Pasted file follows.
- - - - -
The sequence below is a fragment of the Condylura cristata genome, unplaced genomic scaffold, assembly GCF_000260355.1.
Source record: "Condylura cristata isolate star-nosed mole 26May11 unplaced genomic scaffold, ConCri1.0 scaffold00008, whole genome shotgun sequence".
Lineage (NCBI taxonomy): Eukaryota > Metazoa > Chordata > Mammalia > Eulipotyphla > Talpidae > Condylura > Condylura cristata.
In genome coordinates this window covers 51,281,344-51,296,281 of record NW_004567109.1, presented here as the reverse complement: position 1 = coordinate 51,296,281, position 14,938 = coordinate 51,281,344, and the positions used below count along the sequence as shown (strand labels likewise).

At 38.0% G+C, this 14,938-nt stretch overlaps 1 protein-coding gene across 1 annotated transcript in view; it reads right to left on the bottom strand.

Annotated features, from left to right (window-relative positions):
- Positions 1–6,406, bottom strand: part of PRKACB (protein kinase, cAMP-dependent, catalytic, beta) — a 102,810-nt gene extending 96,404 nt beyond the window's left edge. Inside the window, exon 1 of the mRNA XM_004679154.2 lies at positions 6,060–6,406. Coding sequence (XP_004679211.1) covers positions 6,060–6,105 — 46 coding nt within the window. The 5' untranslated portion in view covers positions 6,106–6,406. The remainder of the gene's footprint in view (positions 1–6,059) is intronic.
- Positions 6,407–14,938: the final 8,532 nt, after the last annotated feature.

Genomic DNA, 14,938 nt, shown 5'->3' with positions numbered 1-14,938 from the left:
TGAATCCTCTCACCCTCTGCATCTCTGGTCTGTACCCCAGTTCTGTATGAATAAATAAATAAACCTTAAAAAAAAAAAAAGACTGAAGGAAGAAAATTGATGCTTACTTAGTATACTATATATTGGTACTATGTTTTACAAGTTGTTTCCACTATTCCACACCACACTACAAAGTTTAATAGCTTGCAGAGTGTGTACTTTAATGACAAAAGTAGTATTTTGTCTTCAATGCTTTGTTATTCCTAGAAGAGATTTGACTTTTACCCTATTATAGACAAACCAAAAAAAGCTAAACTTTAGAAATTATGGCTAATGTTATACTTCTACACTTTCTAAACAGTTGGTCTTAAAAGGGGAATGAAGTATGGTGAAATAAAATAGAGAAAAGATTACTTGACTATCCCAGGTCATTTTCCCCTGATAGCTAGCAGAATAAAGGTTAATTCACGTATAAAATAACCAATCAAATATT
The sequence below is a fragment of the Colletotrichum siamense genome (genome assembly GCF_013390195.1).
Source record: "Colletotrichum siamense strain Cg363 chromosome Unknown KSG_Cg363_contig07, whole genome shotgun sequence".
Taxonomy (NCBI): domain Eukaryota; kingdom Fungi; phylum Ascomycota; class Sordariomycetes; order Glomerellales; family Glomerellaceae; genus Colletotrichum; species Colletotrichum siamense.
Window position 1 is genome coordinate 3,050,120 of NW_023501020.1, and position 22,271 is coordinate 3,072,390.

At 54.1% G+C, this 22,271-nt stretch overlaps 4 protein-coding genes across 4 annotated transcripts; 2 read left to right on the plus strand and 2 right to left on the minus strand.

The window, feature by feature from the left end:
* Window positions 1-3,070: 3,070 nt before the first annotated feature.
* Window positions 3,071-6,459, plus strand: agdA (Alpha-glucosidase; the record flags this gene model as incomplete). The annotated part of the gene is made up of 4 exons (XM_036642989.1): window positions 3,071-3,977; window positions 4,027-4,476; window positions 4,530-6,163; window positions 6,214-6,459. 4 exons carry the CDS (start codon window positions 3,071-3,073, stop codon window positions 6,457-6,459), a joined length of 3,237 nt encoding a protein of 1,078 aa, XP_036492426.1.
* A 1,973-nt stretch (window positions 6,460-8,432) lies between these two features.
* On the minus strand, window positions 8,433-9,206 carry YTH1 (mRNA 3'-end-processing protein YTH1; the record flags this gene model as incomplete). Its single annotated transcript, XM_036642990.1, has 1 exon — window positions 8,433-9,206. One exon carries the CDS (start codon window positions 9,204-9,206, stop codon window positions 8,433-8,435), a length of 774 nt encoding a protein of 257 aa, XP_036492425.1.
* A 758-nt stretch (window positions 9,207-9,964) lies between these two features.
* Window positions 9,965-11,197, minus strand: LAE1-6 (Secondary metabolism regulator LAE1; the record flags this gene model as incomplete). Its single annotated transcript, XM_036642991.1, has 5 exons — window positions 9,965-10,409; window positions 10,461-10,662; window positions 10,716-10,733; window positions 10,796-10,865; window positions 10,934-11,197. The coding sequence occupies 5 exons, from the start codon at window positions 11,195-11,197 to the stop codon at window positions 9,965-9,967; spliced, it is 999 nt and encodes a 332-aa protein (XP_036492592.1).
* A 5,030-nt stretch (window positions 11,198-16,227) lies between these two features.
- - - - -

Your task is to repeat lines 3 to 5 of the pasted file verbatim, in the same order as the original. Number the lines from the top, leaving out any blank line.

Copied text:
Lineage (NCBI taxonomy): Eukaryota > Metazoa > Chordata > Mammalia > Eulipotyphla > Talpidae > Condylura > Condylura cristata.
In genome coordinates this window covers 51,281,344-51,296,281 of record NW_004567109.1, presented here as the reverse complement: position 1 = coordinate 51,296,281, position 14,938 = coordinate 51,281,344, and the positions used below count along the sequence as shown (strand labels likewise).

At 38.0% G+C, this 14,938-nt stretch overlaps 1 protein-coding gene across 1 annotated transcript in view; it reads right to left on the bottom strand.